When Voltaire, West Palm Beach’s newest nightclub and music venue, hosts its grand opening Thursday night, it will be the first time in weeks that its owner and manager can just relax. Nightlife maven Rodney Mayo and promoter extraordinaire Steve Rullman have been toiling around the clock for weeks to ensure the venue will be ready for this weekend’s three-night unveiling, work that is steadily continuing at the time of this writing.
I swung by Voltaire on Tuesday night, and the club still had the air of a construction site. Circular saws and piles of plywood littered the open space in front of the stage, which was covered with electrical wires and tubs and boxes containing countless tech components. The bar, in a state of mid-paint, was heavily newspapered, and instead of bottles, tool kits and electric screwdrivers lined the shelves.
At the time of my visit, a local artist was meeting with Rullman to discuss his tweaks to a commissioned painting of Voltaire, the French Enlightenment writer and the venue’s namesake. The original commission disappointed management, so this pinch-hitter had less than 48 hours to make it work before the giant, framed portrait would be hung at the club’s entrance, welcoming visitors.
The clock was ticking, but Rullman, ever cool under pressure, was used to the feeling. He had built up venues like Delray Beach’s City Limits and West Palm Beach’s Propaganda more or less from the ground up. For too-brief spells, these clubs served as flagship locations for Rullman’s imaginative concert bookings, which drew heavily from psych-pop, shoegaze, dream-pop, alt-folk and other under-represented indie genres. For the past few years he’s been a freelance promoter, scheduling shows at places like Respectable Street, and he’s enthused to once again have a place, in Voltaire, that he can fully manage and shape.
“Instead of trying to find rooms for different shows that are coming through, I have a home base now,” he says. With a capacity of 216, Voltaire can draw sizable indie bands with national footprints, while serving as a laid-back lounge on nights without bookings. As a nod to Voltaire’s era, the bar will serve absinthe and mead. There will be cabaret-style tables and chairs up front, and a sushi bar in the back, along with a cluster of comfy, mismatched chairs and sofas.
“It’s not a room where we can do punk rock and heavy stuff,” Rullman says. “That stuff will stay at Respectable Street [also owned by Rodney Mayo, a couple doors down]. There’s no room to slam-dance in here. That’s not to say there won’t be room for people to dance and move around, but it’s not set up for something too extreme. So ideally I will be booking stuff that’s a little out of the ordinary. The idea is to book special events, parties, experiences, happenings. If your band wants to play here, come up with a reason to do the show. Let’s turn it into a party—maybe it’s someone in the band’s birthday, maybe it’s a reunion show, maybe it’s an album release, maybe it’s a charity benefit show.”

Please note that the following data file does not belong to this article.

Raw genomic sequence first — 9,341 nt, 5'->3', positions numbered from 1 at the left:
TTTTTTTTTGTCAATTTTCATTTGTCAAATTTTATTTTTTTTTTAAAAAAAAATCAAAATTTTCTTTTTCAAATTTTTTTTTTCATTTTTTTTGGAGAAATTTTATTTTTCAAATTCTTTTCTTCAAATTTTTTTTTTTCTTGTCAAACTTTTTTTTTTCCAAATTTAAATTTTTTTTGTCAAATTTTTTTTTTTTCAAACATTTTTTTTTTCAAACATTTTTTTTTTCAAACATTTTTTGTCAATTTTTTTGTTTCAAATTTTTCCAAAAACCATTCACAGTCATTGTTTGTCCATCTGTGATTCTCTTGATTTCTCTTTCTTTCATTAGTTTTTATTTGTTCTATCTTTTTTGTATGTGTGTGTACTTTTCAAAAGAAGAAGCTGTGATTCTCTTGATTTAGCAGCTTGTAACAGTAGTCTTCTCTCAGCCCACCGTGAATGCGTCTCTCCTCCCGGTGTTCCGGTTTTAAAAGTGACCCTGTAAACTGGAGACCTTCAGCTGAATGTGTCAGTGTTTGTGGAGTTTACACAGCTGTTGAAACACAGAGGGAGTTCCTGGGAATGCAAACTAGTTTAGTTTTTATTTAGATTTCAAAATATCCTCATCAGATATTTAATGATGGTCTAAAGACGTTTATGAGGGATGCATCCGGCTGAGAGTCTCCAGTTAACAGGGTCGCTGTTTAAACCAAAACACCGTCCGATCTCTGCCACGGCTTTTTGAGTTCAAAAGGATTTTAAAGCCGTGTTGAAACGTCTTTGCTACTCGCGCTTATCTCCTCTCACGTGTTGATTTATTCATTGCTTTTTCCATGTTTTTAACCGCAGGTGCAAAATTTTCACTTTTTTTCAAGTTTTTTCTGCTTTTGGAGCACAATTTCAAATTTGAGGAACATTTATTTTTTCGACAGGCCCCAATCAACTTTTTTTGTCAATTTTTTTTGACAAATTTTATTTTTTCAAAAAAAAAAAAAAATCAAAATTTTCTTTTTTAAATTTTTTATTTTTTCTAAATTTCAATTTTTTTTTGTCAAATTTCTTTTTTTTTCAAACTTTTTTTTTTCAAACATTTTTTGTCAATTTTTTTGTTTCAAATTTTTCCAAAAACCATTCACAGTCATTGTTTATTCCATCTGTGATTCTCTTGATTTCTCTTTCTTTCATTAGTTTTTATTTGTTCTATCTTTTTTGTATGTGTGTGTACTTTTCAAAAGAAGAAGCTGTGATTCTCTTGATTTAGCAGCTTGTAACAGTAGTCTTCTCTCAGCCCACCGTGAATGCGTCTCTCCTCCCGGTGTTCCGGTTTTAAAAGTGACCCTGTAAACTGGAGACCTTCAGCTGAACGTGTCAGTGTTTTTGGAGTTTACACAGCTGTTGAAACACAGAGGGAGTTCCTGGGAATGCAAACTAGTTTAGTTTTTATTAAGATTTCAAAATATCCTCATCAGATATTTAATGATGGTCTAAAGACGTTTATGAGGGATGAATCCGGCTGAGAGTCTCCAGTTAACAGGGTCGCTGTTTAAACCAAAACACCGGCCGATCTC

South Florida singer-songwriter Brady Newbill played a “sneak preview” show at Voltaire on Aug. 18. On Facebook, he praised the venue’s “great sound, great aesthetic, great atmosphere. A cozy vibe for performer and audience alike. It finally feels like the South Florida music scene has a home court again.”
“The space is set up to do all kinds of things, and it doesn’t need to be music-related,” Rullman says. “We might be doing some comedy nights. We’ll be renting the room out for parties. I can see wedding receptions and rehearsal dinners happening up here from time to time. We can bring in food from Kapow and Hullabaloo.”
These restaurants, across the street from Voltaire, speak to Rodney Mayo’s growing dominance of the 500 block of Clematis Street, established over three decades. Mayo also runs Subculture Coffee and Lost Weekend. As a second-floor speakeasy, Voltaire is situated just above the latter, a lively lounge with pool and foosball tables, arcade games and a hip soundtrack. Before Mayo opened Lost Weekend, its address, at 526 Clematis St., had been vacant for some 35 years.
“It’s one of those buildings that’s always been here, and people just walked past it, and didn’t really notice it,” Rullman says. “Rodney purchased it six or seven years ago. It was an apartment building, and from what people say, it was an old hippie crash pad. The wallpaper was newspaper, and they’d drawn over it, and there was a lot of really trippy artwork. That’s the rumor, anyway. I don’t know if it’s haunted; I like to think it is.”
You can draw your own conclusions this weekend, with three nights of eclectic 9 p.m. concerts presented free of charge. Thursday night will feature the funk/jazz/soul group Public Sounds Collective; South Florida psych-punk amalgam Dead and Loving It will headline Friday night; and Miami’s Gold Dust Lounge, an instrumental hybrid of self-described “post-surf, noir, spy-fi rock-n-roll,” will play Saturday night.
Rullman has also scheduled major touring bands through the fall, including post-rock favorites Unwed Sailor (Oct. 6); Marbin, a Chicago by way of Israel jazz-rock band (Oct. 8); and New York shoegazers Shana Falana (Nov. 9). Expanding its sonic palette, Voltaire has also dedicated future Saturday nights to a drag cabaret in the spirit of the late Clematis Street venue The Lounge, and Sunday nights to blues.
To start, the venue will be open Wednesdays to Sundays, with possible special events slated on select Mondays and Tuesdays. For the full schedule, visit sub-culture.org/voltaire.